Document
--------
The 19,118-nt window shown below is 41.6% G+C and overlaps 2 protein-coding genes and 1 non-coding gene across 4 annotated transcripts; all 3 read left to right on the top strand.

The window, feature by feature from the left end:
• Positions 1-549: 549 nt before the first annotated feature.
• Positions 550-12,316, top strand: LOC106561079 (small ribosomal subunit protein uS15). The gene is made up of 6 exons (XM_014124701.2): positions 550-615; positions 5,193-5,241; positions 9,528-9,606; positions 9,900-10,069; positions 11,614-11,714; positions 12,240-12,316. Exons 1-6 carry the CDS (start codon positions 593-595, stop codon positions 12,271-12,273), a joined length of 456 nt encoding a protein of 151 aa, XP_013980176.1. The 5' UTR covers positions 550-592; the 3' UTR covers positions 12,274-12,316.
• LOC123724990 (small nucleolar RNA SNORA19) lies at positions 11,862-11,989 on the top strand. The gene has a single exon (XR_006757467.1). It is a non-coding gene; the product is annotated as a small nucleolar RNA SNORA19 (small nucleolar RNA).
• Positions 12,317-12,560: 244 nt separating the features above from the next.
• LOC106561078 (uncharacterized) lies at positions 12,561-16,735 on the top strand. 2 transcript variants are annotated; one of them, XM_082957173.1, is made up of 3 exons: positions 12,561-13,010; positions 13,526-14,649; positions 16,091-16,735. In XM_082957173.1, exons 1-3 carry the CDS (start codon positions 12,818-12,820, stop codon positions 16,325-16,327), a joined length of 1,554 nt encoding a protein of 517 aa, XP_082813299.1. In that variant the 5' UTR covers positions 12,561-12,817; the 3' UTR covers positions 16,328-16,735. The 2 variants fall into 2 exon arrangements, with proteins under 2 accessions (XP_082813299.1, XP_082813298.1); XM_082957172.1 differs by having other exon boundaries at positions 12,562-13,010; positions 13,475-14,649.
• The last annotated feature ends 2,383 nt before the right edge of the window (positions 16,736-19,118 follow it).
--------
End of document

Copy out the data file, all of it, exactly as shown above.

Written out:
The 19,118-nt window shown below is 41.6% G+C and overlaps 2 protein-coding genes and 1 non-coding gene across 4 annotated transcripts; all 3 read left to right on the top strand.

The window, feature by feature from the left end:
• Positions 1-549: 549 nt before the first annotated feature.
• Positions 550-12,316, top strand: LOC106561079 (small ribosomal subunit protein uS15). The gene is made up of 6 exons (XM_014124701.2): positions 550-615; positions 5,193-5,241; positions 9,528-9,606; positions 9,900-10,069; positions 11,614-11,714; positions 12,240-12,316. Exons 1-6 carry the CDS (start codon positions 593-595, stop codon positions 12,271-12,273), a joined length of 456 nt encoding a protein of 151 aa, XP_013980176.1. The 5' UTR covers positions 550-592; the 3' UTR covers positions 12,274-12,316.
• LOC123724990 (small nucleolar RNA SNORA19) lies at positions 11,862-11,989 on the top strand. The gene has a single exon (XR_006757467.1). It is a non-coding gene; the product is annotated as a small nucleolar RNA SNORA19 (small nucleolar RNA).
• Positions 12,317-12,560: 244 nt separating the features above from the next.
• LOC106561078 (uncharacterized) lies at positions 12,561-16,735 on the top strand. 2 transcript variants are annotated; one of them, XM_082957173.1, is made up of 3 exons: positions 12,561-13,010; positions 13,526-14,649; positions 16,091-16,735. In XM_082957173.1, exons 1-3 carry the CDS (start codon positions 12,818-12,820, stop codon positions 16,325-16,327), a joined length of 1,554 nt encoding a protein of 517 aa, XP_082813299.1. In that variant the 5' UTR covers positions 12,561-12,817; the 3' UTR covers positions 16,328-16,735. The 2 variants fall into 2 exon arrangements, with proteins under 2 accessions (XP_082813299.1, XP_082813298.1); XM_082957172.1 differs by having other exon boundaries at positions 12,562-13,010; positions 13,475-14,649.
• The last annotated feature ends 2,383 nt before the right edge of the window (positions 16,736-19,118 follow it).